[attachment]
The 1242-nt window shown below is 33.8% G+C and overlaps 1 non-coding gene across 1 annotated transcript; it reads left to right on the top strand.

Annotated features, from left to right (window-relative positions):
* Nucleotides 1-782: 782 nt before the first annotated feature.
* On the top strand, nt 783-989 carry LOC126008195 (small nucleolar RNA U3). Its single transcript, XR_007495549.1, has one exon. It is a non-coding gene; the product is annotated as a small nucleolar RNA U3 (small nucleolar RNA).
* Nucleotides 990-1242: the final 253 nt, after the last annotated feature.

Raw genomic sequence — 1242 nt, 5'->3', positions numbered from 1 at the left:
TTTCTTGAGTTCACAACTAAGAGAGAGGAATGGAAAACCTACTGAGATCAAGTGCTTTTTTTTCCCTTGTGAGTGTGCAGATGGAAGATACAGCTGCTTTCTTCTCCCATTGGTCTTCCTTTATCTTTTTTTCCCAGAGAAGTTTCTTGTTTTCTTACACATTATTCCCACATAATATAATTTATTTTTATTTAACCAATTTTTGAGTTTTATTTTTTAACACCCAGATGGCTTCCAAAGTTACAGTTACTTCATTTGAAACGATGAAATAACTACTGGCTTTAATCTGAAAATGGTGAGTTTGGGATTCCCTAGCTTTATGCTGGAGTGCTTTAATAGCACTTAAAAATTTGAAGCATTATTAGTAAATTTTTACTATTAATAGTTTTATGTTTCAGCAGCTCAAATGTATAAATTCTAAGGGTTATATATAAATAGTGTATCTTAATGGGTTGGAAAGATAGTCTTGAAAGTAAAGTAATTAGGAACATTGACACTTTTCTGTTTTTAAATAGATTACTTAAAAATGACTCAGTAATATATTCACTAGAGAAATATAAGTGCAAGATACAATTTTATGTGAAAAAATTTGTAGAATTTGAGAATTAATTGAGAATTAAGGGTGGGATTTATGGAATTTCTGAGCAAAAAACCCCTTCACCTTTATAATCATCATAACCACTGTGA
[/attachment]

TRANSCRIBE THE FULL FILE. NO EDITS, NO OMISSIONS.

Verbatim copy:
The 1242-nt window shown below is 33.8% G+C and overlaps 1 non-coding gene across 1 annotated transcript; it reads left to right on the top strand.

Annotated features, from left to right (window-relative positions):
* Nucleotides 1-782: 782 nt before the first annotated feature.
* On the top strand, nt 783-989 carry LOC126008195 (small nucleolar RNA U3). Its single transcript, XR_007495549.1, has one exon. It is a non-coding gene; the product is annotated as a small nucleolar RNA U3 (small nucleolar RNA).
* Nucleotides 990-1242: the final 253 nt, after the last annotated feature.

Raw genomic sequence — 1242 nt, 5'->3', positions numbered from 1 at the left:
TTTCTTGAGTTCACAACTAAGAGAGAGGAATGGAAAACCTACTGAGATCAAGTGCTTTTTTTTCCCTTGTGAGTGTGCAGATGGAAGATACAGCTGCTTTCTTCTCCCATTGGTCTTCCTTTATCTTTTTTTCCCAGAGAAGTTTCTTGTTTTCTTACACATTATTCCCACATAATATAATTTATTTTTATTTAACCAATTTTTGAGTTTTATTTTTTAACACCCAGATGGCTTCCAAAGTTACAGTTACTTCATTTGAAACGATGAAATAACTACTGGCTTTAATCTGAAAATGGTGAGTTTGGGATTCCCTAGCTTTATGCTGGAGTGCTTTAATAGCACTTAAAAATTTGAAGCATTATTAGTAAATTTTTACTATTAATAGTTTTATGTTTCAGCAGCTCAAATGTATAAATTCTAAGGGTTATATATAAATAGTGTATCTTAATGGGTTGGAAAGATAGTCTTGAAAGTAAAGTAATTAGGAACATTGACACTTTTCTGTTTTTAAATAGATTACTTAAAAATGACTCAGTAATATATTCACTAGAGAAATATAAGTGCAAGATACAATTTTATGTGAAAAAATTTGTAGAATTTGAGAATTAATTGAGAATTAAGGGTGGGATTTATGGAATTTCTGAGCAAAAAACCCCTTCACCTTTATAATCATCATAACCACTGTGA